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The Wild Side of Dentistry: The Contributions of Dr. Peter P. Emily
What happens when a tiger at a zoo breaks a canine?
Prior to the 1970s, the only option for animals—domestic and exotic—was pulling out the damaged tooth. In general, the world of veterinary dentistry was limited to two treatments: cleanings and extractions.
Then came along a dentist and part-time dog-breeder and show judge, Peter Emily, DDS. Dr. Emily's foray into veterinary dentistry stemmed from his breeding Doberman Pinschers and judging dog shows. Emily came across so many oral defects, he took to X-raying his pups to screen them for issues that would disqualify them from shows. His interests in canine dentistry grew and he started performing root canals on dogs.
Word got around and he was soon asked to consult on a case involving a hyena's fractured tooth at the Denver Zoo. He proposed a root canal instead of the typical extraction and developed his own custom set of tools for the job.
Animal dentistry hasn't been the same since. Now known as the grandfather of animal dentistry, Dr. Emily is an Honorary Diplomate of the American Veterinary Dental College, a teaching institution he helped to create in the '80s, and the Academy of Veterinary Dentistry.
Emily paved the way for animals of all kinds to benefit from many of the same treatments and techniques used in human dentistry, including periodontal treatment and restorative surgery. Over the course of his 40-plus-year career, he's treated dogs, cats, grizzly bears, polar bears, mountain lions, leopards, ferrets, kangaroos—and even toucans and owls!—among many other creatures.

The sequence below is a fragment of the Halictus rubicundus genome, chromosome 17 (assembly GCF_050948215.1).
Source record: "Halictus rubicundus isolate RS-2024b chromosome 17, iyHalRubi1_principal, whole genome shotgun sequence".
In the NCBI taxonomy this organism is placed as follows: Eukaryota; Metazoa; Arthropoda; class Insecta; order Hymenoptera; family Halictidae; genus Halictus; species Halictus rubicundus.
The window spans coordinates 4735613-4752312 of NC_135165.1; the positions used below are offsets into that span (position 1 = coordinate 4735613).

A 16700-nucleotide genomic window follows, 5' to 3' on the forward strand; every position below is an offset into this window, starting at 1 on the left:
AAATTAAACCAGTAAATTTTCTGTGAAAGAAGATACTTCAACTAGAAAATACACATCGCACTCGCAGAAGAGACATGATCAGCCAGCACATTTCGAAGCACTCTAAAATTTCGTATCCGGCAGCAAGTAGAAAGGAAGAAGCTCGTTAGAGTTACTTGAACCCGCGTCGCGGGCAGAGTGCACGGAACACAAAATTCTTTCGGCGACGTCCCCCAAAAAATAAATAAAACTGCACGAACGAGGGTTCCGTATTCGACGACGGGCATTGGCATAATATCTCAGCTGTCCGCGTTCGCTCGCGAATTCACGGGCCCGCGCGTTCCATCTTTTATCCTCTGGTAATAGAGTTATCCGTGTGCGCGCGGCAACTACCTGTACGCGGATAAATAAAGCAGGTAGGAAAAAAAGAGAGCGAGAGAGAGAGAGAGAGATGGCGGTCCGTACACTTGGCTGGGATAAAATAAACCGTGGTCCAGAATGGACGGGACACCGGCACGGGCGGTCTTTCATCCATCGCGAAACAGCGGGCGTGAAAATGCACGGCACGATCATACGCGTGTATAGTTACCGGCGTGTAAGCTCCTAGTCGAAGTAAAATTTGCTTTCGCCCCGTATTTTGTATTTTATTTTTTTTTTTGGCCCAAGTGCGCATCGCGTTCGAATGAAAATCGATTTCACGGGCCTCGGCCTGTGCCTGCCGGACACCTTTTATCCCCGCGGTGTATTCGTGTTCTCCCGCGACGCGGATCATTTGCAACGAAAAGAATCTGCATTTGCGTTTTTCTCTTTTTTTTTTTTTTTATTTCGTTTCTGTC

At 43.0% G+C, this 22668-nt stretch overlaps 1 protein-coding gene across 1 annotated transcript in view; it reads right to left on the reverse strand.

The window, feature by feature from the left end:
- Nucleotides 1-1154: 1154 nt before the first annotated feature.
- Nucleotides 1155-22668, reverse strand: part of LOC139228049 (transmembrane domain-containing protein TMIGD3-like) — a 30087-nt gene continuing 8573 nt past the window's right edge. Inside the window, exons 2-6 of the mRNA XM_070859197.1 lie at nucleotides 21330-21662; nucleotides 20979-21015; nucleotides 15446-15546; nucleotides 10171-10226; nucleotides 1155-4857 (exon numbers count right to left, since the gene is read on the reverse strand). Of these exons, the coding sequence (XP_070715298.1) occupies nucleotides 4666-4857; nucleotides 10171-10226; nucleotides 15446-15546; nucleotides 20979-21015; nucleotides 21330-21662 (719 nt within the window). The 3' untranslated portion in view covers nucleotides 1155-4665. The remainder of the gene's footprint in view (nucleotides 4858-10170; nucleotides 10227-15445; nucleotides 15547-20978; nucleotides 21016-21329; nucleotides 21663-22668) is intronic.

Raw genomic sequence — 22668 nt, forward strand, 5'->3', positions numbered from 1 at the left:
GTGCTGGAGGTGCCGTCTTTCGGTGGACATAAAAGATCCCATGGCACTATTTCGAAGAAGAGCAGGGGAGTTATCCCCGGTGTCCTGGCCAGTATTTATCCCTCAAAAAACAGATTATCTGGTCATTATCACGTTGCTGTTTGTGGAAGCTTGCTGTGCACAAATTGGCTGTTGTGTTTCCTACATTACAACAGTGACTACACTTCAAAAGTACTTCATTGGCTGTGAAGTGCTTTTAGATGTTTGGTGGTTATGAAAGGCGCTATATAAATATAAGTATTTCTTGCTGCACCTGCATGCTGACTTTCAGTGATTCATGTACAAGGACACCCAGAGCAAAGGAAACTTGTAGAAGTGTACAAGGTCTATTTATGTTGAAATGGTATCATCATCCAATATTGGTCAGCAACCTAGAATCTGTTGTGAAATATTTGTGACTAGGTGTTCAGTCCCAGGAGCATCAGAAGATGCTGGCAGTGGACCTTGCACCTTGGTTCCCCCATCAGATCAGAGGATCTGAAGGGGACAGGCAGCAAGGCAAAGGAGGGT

In 2005, Emily established The Peter Emily International Veterinary Dental Foundation (PEIVDF) to promote the oral health of domestic and captive animals around the world. The foundation organizes veterinary dental missions across the globe to serve captive and rescued animals, and also provides training in animal dentistry to the staff at captive animal facilities and sanctuaries. (Veterinary and human dentists alike may take part in the missions.)
Although semi-retired, he remains active in animal dentistry as a consultant and an affiliate faculty member of Animal Dentistry at Colorado State University, School of Veterinary Medicine, and director of exotic animal dentistry at the Denver Zoological Gardens.
The information contained in this, or any case study post in Incisor should never be considered a proper replacement for necessary training and/or education regarding adult oral conscious sedation. Regulations regarding sedation vary by state. This is an educational and informational piece. DOCS Education accepts no liability whatsoever for any damages resulting from any direct or indirect recipient's use of or failure to use any of the information contained herein. DOCS Education would be happy to answer any questions or concerns mailed to us at 106 Lenora Street, Seattle, WA 98121. Please print a copy of this posting and include it with your question or request.